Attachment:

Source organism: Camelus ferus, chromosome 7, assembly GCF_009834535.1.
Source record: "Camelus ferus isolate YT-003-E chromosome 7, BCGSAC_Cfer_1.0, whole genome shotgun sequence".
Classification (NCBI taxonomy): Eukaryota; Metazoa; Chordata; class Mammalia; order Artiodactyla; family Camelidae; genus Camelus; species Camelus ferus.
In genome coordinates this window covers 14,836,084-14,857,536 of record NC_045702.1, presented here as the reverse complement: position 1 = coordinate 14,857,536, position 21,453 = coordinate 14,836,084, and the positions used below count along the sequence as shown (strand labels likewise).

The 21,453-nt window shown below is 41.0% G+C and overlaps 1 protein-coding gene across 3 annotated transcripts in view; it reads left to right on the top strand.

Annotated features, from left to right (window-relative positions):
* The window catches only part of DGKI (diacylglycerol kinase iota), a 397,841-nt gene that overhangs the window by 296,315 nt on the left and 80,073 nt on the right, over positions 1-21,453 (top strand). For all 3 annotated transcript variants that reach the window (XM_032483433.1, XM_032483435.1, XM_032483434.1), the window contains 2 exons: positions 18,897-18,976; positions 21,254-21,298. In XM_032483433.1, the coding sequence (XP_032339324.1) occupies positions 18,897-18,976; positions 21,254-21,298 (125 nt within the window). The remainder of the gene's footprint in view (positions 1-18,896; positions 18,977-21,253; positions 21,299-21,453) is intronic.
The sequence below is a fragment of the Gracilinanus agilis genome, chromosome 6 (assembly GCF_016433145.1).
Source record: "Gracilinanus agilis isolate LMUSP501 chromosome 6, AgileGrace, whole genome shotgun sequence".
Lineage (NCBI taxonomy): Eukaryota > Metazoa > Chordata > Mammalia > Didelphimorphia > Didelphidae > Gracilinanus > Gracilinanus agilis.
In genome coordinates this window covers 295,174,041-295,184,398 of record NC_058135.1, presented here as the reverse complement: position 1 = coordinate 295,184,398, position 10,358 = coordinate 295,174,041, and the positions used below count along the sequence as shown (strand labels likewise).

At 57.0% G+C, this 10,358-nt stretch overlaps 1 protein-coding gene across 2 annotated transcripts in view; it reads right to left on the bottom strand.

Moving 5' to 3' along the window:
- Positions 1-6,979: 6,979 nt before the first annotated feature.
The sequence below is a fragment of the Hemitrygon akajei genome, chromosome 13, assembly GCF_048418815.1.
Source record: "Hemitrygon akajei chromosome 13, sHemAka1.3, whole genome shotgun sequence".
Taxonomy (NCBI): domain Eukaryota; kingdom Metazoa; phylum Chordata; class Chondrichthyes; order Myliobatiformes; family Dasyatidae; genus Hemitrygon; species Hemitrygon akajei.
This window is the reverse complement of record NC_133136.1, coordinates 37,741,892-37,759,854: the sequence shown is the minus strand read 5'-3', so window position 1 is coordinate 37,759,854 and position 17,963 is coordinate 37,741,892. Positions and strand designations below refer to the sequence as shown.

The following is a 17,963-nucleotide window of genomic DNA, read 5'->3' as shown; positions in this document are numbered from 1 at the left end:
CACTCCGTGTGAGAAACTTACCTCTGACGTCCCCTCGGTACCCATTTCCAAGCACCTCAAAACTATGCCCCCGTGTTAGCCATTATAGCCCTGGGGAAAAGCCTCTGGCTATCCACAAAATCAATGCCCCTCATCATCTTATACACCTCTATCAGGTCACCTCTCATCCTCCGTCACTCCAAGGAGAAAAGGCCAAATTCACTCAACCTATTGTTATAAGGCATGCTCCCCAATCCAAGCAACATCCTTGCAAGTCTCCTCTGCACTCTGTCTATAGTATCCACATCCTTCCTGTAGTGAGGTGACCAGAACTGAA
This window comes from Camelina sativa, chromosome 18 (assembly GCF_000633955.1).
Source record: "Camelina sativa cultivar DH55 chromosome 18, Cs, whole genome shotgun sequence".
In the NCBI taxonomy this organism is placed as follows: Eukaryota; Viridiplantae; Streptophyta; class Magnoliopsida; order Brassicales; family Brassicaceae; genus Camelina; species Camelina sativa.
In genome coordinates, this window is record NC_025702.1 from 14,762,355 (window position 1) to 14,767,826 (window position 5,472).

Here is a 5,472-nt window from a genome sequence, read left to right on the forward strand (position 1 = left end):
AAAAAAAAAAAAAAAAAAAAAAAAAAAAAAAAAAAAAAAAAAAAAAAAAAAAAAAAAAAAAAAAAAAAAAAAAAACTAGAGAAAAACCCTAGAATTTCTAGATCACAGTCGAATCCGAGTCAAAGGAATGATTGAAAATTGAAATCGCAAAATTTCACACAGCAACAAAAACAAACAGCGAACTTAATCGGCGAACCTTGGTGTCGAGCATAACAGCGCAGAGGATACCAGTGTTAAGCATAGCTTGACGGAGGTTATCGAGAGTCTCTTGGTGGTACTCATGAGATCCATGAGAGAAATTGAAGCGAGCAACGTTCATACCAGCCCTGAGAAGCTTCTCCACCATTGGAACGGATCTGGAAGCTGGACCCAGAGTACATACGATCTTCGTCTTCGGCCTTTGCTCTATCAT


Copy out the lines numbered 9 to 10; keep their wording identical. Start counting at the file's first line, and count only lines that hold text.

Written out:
Source record: "Gracilinanus agilis isolate LMUSP501 chromosome 6, AgileGrace, whole genome shotgun sequence".
Lineage (NCBI taxonomy): Eukaryota > Metazoa > Chordata > Mammalia > Didelphimorphia > Didelphidae > Gracilinanus > Gracilinanus agilis.